Click “continue reading” for more details on the commission's decisions for 2012-2014 hunting seasons, plus info on new wildlife lands purchase in Asotin and Okanogan counties and the landowner hunting program approved for the Turnbull area.
HUNTING – The Washington Fish and Wildlife Commission is scheduled to take action on more than a dozen proposed changes in hunting rules for the 2012-14 seasons at a public meeting April 13-14 in Olympia.
New rules proposed for adoption include allowing waterfowl hunters to use electronic decoys and allowing bowhunters to use illuminated knocks. A separate item on landowner hunting permits also is on the commission's meeting agenda.
Some of the proposed hunting rules were developed after a series of public meetings and online surveys that began last summer. However, several proposed rules emerged after those meetings started, including the provisions on electronic decoys, lighted knocks and changes to the master hunter program for elk hunting near Turnbull National Wildlfie Refuge.
In other business, the commission will:
- Consider adopting a statement designed to guide WDFW’s implementation of the state’s wolf plan,
- Receive a briefing on legal aspects of the species’ protected status in Washington state.
- Consider approving a request by WDFW to purchase 1,144 acres along Asotin Creek in Asotin County and 49 acres on the Methow River in Okanogan County to maintain habitat for fish and wildlife.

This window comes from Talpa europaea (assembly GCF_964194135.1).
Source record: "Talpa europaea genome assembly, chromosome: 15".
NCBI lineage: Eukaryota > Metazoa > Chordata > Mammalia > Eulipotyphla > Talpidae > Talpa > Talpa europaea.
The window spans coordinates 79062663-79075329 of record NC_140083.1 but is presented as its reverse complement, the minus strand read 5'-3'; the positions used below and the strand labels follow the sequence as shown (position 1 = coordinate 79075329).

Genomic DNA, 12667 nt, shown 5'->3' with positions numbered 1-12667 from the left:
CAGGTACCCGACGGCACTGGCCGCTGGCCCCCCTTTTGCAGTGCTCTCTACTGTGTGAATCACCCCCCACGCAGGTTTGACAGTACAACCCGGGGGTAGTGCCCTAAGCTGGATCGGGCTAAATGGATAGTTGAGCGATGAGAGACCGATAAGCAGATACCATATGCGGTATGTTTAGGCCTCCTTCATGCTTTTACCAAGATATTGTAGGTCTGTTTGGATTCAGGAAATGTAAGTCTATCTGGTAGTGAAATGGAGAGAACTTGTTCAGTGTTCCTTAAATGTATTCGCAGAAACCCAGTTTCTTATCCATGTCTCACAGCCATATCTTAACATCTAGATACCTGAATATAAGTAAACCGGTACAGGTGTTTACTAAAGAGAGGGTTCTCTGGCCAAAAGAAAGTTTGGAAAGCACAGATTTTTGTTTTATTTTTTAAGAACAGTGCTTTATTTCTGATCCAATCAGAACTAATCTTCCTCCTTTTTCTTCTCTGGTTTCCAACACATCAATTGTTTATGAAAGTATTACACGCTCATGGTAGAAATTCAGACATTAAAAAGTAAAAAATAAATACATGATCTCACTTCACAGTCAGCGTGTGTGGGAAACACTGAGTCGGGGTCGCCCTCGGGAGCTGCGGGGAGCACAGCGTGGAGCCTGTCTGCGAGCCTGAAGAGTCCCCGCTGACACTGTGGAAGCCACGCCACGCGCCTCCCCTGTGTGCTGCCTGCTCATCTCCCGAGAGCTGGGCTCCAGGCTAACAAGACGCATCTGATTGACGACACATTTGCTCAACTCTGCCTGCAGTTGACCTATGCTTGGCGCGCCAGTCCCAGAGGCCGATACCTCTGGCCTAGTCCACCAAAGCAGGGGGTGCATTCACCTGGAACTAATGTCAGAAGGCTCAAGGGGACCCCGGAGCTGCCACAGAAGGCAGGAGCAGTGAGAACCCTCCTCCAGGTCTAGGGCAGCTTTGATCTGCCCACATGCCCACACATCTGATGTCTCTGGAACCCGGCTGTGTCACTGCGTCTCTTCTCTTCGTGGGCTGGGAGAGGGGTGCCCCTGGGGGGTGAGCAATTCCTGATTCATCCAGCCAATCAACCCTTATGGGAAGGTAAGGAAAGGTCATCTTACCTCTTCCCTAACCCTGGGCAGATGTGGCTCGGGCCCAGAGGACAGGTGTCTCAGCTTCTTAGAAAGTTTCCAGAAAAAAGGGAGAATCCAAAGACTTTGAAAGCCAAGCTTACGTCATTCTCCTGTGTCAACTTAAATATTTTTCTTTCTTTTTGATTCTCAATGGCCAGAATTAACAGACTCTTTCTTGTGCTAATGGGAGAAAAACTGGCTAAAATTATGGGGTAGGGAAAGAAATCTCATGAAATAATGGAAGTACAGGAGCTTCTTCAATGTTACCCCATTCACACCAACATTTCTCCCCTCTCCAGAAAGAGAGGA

HUNTING — More than three-dozen people testified, mostly on new hunting rules proposed for the 2012-14 seasons, during the Washington Fish and Wildlife Commission meeting last Friday and Saturday in Moses Lake.
Hunters have passionate feelings on both sides of many of the proposals. Audio transcrips of the meeting should be posted soon on this portion of the commission's website.
Those proposals range from a measure allowing waterfowl hunters to use electronic decoys
Washington's Wolf Conservation and Management Plan also was discussed.
To help keep the public involved, the Washington Fish and Wildlife Department has set up an online reporting tool to record observations of wolf activity.
In otherwords, when people see a wolf, or identify wolf tracks or hear a wolf howl, they're requested to file a wolf observation report at the agency's website/
Livestock owners suspecting wolf harassment of their animals would continue to call (877) 933-9847.
Posted on the Fish and Wildlife commission's website is a draft Statement on Wolves in Washington to guide the state agency's implementation of the state’s wolf plan.
WATERFOWL HUNTING — After mechanical “Robo Duck” decoys were invented in the late 90s, Washington waterfowl hunters enjoyed a few seasons to sample their effectiveness.
Many hunters liked what they saw as the wings caused movement in the air and water to lure waterfowl from afar.
But a majority of sportsmen and wildlife managers thought they were so effective they could eventually lead to reduced limits or shorter seasons.
In 2001, the Fish and Wildlife Department conducted a casual survey of hunters and found that 34 percent opposed use of mechanical decoys, 46 percent would be in favor of using them if it did not result in loss of hunting opportunity and 20 percent favored mechanical decoys unconditionally.
A 2006 survey found 40 percent opposition, 49 percent in favor if no restrictions resulted and 11 percent in favor unconditionally.